Bitcoin can be useful in sending and receiving money; unfortunately, it is not created for free. The community of computer-based miners who create bitcoins is known to use vast amounts of electricity in the process.
The extreme power consumption has led some experts to suggest that bitcoin mining isn’t environment friendly. According to the testimonials presented to the U.S senate committee in august 2018 on energy and natural resources, bitcoin mining accounts for 1% of the total global energy consumption. To better understand if these claims are accurate, we first need to know how bitcoin created?
Bitcoin is created by a group of people worldwide trying to solve a similar mathematical task using computers. After every 10 minutes, someone solves the mystery, and he or she wins some bitcoins. After the unknown is solved, a new unknown is generated, and the whole process is repeated.
The people power Bitcoin, which means the more people learn about the bitcoin, the bitcoin price rises. This does not mean that the more people join the network, the sooner you might expect each puzzle to be solved since that is not how bitcoin works.
The bitcoin software is designed to take 10 minutes so that everyone in the network can get a chance to solve the puzzle. The software does that by scaling the puzzle’s difficulty depending on the number of people trying to solve it. Therefore, bitcoin does not vary the computing power used to create it, but it varies as many people are trying to solve the puzzle; more computing power and electricity are used to mine a single bitcoin.
Calculating the cost of creating bitcoin
To get to know how to calculate the electrical energy used to keep the bitcoin network running. You will need to understand how bitcoin modelling works in terms of the amount of electricity consumed. Then, get to know how many sums are carried out each second to solve bitcoin’s mathematical mystery.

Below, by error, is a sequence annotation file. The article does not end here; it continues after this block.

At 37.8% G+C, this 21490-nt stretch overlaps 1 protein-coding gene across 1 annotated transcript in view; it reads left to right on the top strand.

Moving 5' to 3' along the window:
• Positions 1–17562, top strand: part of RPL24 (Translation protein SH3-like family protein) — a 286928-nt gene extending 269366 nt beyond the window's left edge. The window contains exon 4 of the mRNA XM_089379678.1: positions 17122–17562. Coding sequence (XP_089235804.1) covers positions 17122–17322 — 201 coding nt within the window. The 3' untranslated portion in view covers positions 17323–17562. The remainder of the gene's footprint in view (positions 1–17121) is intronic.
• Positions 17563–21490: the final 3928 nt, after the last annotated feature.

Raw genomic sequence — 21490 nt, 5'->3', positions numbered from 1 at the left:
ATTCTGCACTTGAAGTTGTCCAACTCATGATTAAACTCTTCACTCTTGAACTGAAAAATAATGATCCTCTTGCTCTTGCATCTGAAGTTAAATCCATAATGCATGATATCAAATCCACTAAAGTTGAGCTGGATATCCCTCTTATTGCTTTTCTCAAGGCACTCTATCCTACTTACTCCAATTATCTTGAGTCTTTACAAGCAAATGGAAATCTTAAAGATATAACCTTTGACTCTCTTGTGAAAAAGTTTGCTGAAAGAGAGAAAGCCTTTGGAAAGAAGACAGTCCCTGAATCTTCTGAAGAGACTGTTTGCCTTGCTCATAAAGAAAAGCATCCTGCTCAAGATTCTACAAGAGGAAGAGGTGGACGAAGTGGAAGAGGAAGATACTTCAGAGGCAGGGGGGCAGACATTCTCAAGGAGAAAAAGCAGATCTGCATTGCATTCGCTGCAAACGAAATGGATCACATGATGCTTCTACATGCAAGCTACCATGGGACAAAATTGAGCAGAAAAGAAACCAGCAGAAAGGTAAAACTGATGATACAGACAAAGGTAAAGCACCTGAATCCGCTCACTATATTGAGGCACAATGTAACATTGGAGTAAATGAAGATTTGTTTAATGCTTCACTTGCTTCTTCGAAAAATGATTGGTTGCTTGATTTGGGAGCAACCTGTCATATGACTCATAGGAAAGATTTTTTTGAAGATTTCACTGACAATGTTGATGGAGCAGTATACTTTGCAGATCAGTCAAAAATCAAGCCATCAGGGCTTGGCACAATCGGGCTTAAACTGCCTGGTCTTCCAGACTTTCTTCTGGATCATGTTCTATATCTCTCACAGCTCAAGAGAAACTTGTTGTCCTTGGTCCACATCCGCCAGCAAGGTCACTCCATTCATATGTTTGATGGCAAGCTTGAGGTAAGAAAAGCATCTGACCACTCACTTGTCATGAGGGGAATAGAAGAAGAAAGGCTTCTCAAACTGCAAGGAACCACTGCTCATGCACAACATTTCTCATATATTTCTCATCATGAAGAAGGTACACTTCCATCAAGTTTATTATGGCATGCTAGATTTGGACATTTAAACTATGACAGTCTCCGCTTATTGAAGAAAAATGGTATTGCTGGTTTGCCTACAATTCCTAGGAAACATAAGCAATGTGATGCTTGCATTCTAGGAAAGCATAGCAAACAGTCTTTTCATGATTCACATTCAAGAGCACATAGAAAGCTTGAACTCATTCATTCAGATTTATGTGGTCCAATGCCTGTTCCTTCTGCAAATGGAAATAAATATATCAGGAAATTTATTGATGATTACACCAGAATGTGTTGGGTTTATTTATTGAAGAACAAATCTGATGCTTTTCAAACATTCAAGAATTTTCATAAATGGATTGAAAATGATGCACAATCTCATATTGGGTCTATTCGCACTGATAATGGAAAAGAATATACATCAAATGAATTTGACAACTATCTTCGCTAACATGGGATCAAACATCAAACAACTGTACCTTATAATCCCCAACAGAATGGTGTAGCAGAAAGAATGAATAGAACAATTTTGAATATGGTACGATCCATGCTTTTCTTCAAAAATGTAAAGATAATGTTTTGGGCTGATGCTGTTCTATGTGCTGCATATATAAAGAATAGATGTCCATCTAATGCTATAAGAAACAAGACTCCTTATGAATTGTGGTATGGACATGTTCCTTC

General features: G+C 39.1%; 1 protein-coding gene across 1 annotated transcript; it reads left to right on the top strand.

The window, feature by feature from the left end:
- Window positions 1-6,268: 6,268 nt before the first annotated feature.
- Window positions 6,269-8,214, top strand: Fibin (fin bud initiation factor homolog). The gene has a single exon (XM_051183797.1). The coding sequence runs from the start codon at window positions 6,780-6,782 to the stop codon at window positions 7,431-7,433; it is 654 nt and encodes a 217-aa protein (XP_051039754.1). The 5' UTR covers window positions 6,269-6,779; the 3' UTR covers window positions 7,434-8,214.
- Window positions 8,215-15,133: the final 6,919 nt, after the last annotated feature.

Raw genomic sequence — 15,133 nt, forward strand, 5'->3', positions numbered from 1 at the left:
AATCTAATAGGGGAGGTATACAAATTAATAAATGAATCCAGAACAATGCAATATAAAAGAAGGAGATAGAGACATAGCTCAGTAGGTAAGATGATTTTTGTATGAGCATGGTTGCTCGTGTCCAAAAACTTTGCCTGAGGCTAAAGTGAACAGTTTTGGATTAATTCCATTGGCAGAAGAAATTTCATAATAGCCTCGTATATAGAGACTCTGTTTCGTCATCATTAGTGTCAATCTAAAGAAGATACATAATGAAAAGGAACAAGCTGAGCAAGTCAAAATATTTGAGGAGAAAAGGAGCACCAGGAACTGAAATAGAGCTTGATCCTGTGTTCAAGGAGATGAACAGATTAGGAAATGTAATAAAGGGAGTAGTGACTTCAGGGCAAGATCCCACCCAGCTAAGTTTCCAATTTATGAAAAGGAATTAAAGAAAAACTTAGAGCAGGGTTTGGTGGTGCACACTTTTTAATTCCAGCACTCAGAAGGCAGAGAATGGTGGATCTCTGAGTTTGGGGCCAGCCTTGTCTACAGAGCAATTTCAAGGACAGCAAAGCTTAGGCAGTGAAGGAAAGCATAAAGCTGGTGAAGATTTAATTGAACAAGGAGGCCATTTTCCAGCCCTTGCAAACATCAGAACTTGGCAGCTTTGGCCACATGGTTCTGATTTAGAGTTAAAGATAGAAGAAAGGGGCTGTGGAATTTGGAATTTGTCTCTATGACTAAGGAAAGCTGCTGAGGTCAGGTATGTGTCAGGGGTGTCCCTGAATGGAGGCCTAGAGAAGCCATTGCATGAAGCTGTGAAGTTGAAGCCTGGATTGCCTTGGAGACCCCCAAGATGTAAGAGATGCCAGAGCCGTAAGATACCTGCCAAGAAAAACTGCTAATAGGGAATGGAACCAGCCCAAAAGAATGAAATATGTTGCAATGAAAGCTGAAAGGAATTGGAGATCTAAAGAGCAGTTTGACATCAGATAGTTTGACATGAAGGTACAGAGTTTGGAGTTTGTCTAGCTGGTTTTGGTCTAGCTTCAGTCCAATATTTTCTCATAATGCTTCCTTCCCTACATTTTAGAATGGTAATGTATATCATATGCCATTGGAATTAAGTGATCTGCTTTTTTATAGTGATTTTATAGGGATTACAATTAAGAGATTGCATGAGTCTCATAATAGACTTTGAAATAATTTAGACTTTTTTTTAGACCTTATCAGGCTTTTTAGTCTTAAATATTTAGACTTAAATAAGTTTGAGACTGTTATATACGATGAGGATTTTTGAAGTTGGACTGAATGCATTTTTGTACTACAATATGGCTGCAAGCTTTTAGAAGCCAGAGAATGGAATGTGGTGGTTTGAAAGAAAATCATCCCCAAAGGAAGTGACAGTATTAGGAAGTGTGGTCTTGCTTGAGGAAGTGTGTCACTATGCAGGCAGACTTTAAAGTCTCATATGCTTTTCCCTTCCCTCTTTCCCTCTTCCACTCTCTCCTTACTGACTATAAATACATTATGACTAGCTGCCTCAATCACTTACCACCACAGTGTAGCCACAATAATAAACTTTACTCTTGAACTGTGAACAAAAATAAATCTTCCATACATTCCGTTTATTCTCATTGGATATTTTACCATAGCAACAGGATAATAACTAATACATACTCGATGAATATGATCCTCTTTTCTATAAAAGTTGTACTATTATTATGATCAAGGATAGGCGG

Keep in mind that the cost of mining bitcoin can vary depending on the region of operation. Therefore, to calculate the cost of mining, you need to know the current cost of electricity where you live and the amount of electricity you would consume
Is it possible to host 1000 Bitmain Antminer T17 +’s if you had a 3MW facility? How much P.H./second would that give you in hashing power?
To understand this better, we need to breakdown Watts to kWh to J/TH to Hashrate. Here is a guide that will help you understand the process easily.
A Watt is a power unit.
Watt is the electrical unit for the rate at which energy generated is consumed. That means that when you turn on a 60-Watt bulb in it, it’s drawing 60 Watts of electricity for every second it lights.
Power is a measure of the rate at which energy flows. We can assume that a Watt measure is similar to the number of kilometres per hour for easier understanding as they indicate how fast electrons are travelling. One Watt is equal to electricity flowing at a rate of one joule per second; in the metric system.
kWh is a measure of energy, and it involves power and time.
In physics, energy is defined as the competence to do work, such as mining. Suppose you run a 3000-Watt Antminer T17+ for an hour. It means you have used 3000 kWh. Therefore, it means you need 3 kWh of energy to run a T17+ for an hour.
Note that the ASIC specs come with a plus or minus 10%, and it seems to be overclocked since their energy consumption is pretty simple. If a T17+ report says it consumes 3 kWh, it will consume more energy.
Have you heard about the miner’s cost? Yes, this refers to the cost of electricity for kWh. Therefore, if you hear a miner say, “I have 5 cent power.” What they mean is to pay the electricity company or the hosting company 5 cents per kWh.